Virginia Gov. Terry McAuliffe vetoed legislation on Tuesday that would have barred state funding for Planned Parenthood.
In a press release, McAuliffe said the measure "would harm tens of thousands of Virginians who rely on the health care services and programs provided by Planned Parenthood health centers by denying them access to affordable care.
"If we are going to build a new, more vibrant Virginia economy," the governor said, "we need to be opening up doors to quality, affordable health care, not closing them."
McAuliffe added that he had "promised to stand in the way of any and all attempts to interfere with a woman’s right to make her own health care decisions."
Supporters of the bill slammed McAuliffe as a puppet of the abortion industry.
“We now know how much money it costs to purchase a veto from Terry McAuliffe – right around $2 million in campaign contributions,” said Victoria Cobb, president of the Family Foundation of Virginia.
“If there’s one issue on which Governor McAuliffe has been ideologically rigid, it is his unwavering support and protection of the $1 billion abortion industry,” Cobb added.
According to the non-partisan Virginia Public Access Project, Planned Parenthood Votes, Planned Parenthood Action Fund, and Planned Parenthood Virginia donated more than $1.8 million combined to McAuliffe's 2013 gubernatorial campaign. The National Abortion Rights League donated a further $55,823.
Cobb said McAuliffe's argument that the bill would restrict women's access to health care is untrue. The bill would have limited abortion procedures to licensed, full service hospitals, and clinics whose main purpose is offering primary health care.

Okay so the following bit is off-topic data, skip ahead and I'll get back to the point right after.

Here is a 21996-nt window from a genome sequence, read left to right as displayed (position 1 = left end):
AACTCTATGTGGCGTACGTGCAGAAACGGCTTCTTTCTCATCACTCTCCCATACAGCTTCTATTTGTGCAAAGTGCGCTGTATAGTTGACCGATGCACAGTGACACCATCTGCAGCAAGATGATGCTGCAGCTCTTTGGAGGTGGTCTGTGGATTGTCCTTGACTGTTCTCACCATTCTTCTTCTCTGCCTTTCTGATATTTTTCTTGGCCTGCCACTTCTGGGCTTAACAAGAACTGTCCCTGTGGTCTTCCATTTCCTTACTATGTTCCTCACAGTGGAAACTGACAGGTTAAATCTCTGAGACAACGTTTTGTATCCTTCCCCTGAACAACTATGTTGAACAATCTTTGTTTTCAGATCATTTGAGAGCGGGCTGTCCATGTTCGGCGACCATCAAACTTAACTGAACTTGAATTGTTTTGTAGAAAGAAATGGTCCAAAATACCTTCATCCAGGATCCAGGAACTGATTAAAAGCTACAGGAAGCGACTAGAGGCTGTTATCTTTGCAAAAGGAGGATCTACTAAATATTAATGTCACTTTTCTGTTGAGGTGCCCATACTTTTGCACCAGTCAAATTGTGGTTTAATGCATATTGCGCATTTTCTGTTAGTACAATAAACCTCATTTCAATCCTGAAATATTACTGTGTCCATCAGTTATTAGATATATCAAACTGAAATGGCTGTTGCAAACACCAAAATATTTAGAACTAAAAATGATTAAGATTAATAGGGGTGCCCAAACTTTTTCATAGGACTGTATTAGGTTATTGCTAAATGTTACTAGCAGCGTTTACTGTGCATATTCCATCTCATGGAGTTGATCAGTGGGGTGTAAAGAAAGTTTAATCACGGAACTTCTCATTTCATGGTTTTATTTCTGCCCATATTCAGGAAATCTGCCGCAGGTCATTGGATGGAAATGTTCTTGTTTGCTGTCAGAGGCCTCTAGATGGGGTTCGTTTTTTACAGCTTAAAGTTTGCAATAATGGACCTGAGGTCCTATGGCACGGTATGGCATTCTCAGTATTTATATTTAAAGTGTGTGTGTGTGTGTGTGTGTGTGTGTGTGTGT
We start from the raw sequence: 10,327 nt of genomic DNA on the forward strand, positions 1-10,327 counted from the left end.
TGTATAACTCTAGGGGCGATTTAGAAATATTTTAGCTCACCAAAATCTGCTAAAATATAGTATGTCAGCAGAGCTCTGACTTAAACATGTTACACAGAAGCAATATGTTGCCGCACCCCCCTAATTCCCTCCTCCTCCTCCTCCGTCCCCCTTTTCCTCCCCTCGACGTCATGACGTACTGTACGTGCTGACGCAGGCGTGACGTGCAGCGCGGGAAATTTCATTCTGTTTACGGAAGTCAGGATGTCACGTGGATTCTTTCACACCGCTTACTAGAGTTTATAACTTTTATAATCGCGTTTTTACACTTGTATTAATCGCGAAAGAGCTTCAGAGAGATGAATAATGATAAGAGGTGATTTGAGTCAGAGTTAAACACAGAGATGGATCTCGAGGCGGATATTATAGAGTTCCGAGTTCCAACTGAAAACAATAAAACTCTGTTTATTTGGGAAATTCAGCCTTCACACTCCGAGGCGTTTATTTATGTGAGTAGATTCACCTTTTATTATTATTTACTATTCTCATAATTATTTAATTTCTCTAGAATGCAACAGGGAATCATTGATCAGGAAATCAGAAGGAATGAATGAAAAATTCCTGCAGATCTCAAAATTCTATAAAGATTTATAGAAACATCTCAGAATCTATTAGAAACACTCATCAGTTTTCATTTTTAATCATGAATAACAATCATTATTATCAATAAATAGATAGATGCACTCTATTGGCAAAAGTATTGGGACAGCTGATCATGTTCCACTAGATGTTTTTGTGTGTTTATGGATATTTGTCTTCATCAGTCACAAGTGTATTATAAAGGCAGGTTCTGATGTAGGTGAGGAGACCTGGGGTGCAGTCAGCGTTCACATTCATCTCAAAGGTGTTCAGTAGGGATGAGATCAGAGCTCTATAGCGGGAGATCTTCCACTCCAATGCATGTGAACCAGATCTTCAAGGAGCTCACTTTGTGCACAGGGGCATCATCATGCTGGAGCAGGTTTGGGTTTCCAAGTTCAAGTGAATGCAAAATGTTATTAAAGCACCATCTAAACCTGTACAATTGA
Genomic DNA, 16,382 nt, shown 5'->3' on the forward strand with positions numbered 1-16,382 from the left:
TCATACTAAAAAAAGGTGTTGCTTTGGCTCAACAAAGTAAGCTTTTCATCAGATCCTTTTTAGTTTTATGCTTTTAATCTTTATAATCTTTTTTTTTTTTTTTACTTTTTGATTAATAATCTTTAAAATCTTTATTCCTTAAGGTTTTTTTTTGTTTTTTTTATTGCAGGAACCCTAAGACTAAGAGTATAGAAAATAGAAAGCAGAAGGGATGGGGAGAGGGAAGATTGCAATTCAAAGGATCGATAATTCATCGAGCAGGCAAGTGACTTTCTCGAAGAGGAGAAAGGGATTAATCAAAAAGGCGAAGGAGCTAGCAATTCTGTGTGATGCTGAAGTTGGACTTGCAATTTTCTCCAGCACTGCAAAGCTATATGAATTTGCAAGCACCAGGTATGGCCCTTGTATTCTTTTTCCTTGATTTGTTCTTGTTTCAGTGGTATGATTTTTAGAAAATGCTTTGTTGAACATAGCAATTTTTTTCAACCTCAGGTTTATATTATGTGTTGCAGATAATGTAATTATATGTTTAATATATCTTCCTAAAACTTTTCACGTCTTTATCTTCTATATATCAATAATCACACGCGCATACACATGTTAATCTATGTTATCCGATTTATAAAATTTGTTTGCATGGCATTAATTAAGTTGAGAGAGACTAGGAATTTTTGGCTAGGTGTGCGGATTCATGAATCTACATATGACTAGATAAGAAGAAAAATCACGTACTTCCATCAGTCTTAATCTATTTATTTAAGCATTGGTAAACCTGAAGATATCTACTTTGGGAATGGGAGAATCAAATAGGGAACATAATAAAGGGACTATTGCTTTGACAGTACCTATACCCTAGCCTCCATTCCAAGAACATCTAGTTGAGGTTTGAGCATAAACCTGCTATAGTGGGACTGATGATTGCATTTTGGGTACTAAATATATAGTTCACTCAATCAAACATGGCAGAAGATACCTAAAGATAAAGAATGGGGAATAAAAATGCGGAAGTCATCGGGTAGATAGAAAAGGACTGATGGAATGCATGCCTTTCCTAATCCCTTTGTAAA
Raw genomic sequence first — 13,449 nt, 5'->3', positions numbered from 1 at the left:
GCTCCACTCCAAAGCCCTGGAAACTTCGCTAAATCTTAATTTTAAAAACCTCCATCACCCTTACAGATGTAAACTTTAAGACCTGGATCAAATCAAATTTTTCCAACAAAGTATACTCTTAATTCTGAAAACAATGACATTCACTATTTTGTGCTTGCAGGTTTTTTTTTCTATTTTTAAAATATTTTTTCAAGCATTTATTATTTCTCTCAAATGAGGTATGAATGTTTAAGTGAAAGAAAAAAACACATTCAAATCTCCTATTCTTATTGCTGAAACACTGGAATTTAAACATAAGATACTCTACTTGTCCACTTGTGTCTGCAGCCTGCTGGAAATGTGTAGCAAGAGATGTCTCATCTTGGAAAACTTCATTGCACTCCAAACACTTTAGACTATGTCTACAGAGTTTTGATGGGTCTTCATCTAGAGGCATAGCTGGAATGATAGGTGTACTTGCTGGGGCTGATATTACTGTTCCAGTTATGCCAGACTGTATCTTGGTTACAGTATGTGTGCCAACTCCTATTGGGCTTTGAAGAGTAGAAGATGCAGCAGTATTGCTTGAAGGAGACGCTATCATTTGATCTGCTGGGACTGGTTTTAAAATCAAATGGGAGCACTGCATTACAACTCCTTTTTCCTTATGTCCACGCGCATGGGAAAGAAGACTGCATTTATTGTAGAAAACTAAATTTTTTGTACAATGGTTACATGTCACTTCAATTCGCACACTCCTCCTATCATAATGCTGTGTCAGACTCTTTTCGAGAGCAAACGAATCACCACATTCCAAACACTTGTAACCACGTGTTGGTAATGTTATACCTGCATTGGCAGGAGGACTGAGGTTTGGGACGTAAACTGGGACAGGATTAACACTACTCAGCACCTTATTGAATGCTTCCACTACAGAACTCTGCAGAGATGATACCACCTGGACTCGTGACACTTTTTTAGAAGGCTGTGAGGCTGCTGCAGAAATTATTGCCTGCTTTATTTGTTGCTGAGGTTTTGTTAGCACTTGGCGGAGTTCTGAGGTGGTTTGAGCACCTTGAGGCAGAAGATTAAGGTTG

“The argument that women will not have access to needed care as a result of the bill vetoed by the governor is patently false," Cobb said, contending that taxpayer money could be better spent at "comprehensive health centers like this legislation required. Unfortunately, once again, Governor McAuliffe put abortion ideology ahead of the well-being of women.”
The General Assembly lacks the two-thirds vote needed in both the House and Senate to override McAuliffe's veto.
The bill's House sponsor, Del. Ben Cline (R-Amherst) issued a statement in which he said he was “disappointed that Governor McAuliffe chose to veto this important legislation that would redirect taxpayer dollars toward more comprehensive providers of health care services for women.
“The governor is clearly listening to his friends in the abortion lobby," Cline said, "rather than ensuring that women have access to quality care.”
Several states have passed legislation blocking state funding for Planned Parenthood's operations. Ohio Gov. John Kasich, who is seeking the GOP's presidential nomination, signed legislation in late February similar to Cline's proposal.
Tarina Keene, executive director of NARAL Pro-Choice Virginia, issued a statement lauding McAuliffe's veto, calling Cline's bill "part of a well-documented pattern of anti-abortion legislators chipping away at Virginia women’s constitutional rights and access to health care."